If an individual Congressman has dirty laundry he is vulnerable. He can be depended on to be quiet on those issues that really matter. Otherwise he is free to benefit from his position. The NeoCons don't mind a little sharing.
At an elemental level this is not a partisan problem – but the divides of politics have worked well to build that perception.
There is no question that Republicans also need to act; they need to clean up their own party as well. But for them this is far more difficult. None NeoCons lack any control over their political infrastructure, Many of them, now still stuck in denial, are experiencing a deer-in-the-headlights moment. The Democrats, on the other hand, must deal only with the more mundane, garden variety kind of corruption. Sort of homey after watching the NeoCons operate, isn't it?
Are Democrats up to that challenge? Their grass roots, peeling away just like many Republicans, are giving up hope. The courage must come, as always, from individuals. For a moment imagine what might be possible. What if those who are controlled by guilty secrets came forward and simply admitted what has been hidden? What if they offered to make amends for any wrongs they have done? Confessed to those they had harmed? Asked forgiveness? That would be a powerful statement that would leave them feeling better about themselves and on a firmer footing with everyone around them – and with God. Their fellow members could support and encourage them. Many would find that much would be forgiven them. It would be a revival of American trust, something much needed – and not just in New York.
New York, and all of America, needs Clean, Open, Politics and the means for ensuring that the government we pay for does not become the government that owns us.
Clean, open, politics is not rocket science. In fact, it need not be difficult. During the last two hundred years Americans have created all of the tools needed to accomplish that goal. Those tools are the accountability and enforceability we expect from insurance agents, dog walkers, house cleaners, brokers and other professionals. We trust those elected to legislatures and courts with things far more valuable than entrusted to any house cleaner. Why do we fail to ensure they are bonded? When elected officials steal, either directly or by holding a garage sale on our rights as Americans, there must be accountability.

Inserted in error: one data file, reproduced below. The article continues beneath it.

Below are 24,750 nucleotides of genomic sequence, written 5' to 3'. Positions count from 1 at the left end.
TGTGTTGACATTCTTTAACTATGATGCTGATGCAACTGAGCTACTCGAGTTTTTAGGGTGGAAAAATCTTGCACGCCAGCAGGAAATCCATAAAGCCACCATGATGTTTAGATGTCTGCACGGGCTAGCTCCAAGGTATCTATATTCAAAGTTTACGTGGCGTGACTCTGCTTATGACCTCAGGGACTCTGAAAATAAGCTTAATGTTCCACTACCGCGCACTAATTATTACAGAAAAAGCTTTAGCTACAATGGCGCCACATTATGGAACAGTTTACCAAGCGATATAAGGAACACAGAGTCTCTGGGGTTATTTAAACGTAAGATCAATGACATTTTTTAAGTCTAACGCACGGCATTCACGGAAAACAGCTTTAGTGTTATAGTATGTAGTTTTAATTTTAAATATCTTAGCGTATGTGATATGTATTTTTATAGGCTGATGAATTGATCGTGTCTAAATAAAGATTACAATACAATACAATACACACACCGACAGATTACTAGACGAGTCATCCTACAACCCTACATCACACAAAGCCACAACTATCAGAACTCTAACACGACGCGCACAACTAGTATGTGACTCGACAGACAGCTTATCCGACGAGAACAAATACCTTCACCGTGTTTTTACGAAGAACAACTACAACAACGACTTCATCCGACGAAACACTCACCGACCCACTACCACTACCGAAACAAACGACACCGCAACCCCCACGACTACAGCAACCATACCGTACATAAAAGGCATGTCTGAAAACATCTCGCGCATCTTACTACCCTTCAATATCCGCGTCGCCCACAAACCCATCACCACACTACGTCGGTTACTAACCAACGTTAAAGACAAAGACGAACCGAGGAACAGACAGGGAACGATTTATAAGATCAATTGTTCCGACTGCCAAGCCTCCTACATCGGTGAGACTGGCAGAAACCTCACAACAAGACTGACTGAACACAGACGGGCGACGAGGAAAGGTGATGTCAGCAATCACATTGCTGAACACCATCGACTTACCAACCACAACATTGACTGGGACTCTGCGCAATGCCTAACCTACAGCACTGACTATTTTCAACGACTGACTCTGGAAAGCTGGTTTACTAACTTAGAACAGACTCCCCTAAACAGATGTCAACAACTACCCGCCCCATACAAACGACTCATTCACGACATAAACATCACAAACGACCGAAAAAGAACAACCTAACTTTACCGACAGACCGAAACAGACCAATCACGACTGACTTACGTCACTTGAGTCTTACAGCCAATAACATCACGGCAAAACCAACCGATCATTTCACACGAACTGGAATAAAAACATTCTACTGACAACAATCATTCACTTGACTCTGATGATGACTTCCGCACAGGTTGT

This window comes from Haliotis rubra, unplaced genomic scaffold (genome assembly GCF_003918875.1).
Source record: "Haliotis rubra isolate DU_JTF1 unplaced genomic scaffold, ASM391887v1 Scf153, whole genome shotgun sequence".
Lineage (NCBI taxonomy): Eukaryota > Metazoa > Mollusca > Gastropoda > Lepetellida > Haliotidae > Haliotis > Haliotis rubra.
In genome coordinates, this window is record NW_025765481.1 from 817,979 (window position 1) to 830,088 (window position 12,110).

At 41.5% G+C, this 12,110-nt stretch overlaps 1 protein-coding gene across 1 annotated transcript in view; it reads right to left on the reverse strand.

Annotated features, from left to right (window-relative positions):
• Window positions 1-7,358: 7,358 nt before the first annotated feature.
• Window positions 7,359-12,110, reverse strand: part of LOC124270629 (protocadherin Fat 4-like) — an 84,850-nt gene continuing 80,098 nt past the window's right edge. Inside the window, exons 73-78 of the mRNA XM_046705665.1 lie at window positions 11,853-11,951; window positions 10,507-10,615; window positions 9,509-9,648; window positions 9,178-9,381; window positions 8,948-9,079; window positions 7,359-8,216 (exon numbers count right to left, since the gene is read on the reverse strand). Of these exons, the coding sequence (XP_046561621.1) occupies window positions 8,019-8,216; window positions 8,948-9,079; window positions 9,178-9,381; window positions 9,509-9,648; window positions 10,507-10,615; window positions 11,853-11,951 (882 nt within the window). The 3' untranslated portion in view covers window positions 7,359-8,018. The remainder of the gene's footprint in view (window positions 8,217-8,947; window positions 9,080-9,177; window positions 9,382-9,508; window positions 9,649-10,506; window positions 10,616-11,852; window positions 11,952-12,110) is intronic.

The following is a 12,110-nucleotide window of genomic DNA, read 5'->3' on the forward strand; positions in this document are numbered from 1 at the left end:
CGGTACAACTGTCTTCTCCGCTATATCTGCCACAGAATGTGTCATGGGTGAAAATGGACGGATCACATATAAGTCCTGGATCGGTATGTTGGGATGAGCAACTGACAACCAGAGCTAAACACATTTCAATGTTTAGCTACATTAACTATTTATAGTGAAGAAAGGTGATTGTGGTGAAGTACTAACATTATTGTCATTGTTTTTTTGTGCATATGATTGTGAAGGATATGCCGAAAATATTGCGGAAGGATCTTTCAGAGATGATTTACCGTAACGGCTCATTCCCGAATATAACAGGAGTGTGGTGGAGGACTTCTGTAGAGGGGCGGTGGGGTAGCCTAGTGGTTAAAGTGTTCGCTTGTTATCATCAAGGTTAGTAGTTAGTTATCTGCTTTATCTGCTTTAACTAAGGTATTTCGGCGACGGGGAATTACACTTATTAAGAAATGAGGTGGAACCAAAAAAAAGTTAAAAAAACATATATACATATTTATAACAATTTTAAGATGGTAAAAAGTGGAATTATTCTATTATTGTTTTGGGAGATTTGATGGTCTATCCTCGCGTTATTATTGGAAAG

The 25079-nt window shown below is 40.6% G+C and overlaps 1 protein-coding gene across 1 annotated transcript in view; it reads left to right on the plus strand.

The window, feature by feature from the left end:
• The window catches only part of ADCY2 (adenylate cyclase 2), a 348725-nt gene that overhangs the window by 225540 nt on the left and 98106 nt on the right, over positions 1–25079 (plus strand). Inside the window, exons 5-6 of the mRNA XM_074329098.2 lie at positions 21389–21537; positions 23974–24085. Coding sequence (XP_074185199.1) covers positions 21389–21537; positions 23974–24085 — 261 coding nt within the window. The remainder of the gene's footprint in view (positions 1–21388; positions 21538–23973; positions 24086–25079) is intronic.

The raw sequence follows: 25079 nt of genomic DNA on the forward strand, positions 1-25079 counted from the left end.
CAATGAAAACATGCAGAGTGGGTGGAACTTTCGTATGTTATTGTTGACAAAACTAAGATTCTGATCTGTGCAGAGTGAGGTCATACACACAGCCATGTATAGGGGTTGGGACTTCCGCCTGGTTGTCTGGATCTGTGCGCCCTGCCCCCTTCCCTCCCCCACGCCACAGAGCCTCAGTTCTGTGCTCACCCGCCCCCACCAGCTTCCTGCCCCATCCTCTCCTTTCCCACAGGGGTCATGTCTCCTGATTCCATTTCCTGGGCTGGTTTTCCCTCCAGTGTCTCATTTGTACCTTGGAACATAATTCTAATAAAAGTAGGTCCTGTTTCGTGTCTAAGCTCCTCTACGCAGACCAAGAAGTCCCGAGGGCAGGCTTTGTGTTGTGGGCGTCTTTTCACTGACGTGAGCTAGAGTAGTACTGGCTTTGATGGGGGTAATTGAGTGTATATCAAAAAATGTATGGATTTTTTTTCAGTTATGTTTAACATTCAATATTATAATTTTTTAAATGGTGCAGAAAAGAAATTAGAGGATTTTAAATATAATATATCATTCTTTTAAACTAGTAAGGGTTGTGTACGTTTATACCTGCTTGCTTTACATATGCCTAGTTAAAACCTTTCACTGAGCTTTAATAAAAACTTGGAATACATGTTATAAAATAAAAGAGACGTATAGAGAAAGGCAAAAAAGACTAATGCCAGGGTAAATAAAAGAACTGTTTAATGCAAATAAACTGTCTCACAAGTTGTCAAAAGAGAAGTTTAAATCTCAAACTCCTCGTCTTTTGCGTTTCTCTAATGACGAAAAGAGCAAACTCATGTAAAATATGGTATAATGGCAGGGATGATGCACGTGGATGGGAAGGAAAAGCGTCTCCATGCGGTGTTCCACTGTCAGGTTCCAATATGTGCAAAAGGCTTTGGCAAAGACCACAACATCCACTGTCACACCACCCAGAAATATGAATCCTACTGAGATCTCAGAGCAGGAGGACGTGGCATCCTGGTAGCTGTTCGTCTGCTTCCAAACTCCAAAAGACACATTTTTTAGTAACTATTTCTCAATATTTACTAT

We, not they, have the rights recognized by the Declaration of Independence. We, not they, are sovereign.
A bond should cover the cost of removing them from office by recall or other ethically appropriate method. If you lie you leave should be a basic assumption of accepting political office, and not just the next term, immediately. Tom Delay should not only be gone he should be bankrupted by liability and now working at MacDonald's.
It is time for installing Accountability 101 in government. While the Democratic Party starts looking for the rags and cleaner for that housecleaning job on itself Americans need to dig in and ensure the job gets done in every possible way. Coming clean is one way, the other is coming together. We must close the political divides between right and left, keeping in mind that we are one people.
Some of us are already working on that.
Coalition for Clean, Open, Politics, a growing group of fed up Americans is forming, determined to return control to the people by exacting accountability for those in government. Promises made must be promises kept. To do that we need to extract enforceable promises from hopeful candidates and we need to bond them, ensuring the means for removal are available.
When real control is again vested directly in the people the moral hazard of government as it is today will be less of a temptation to the ethically challenged, and that will be a good thing.
Co-chairs, Mike Hersh Mikehersh@mikehersh.com, Dem.; Melinda Pillsbury-Foster firstname.lastname@example.org, Rep.; Robert Hughes, email@example.com, Rep.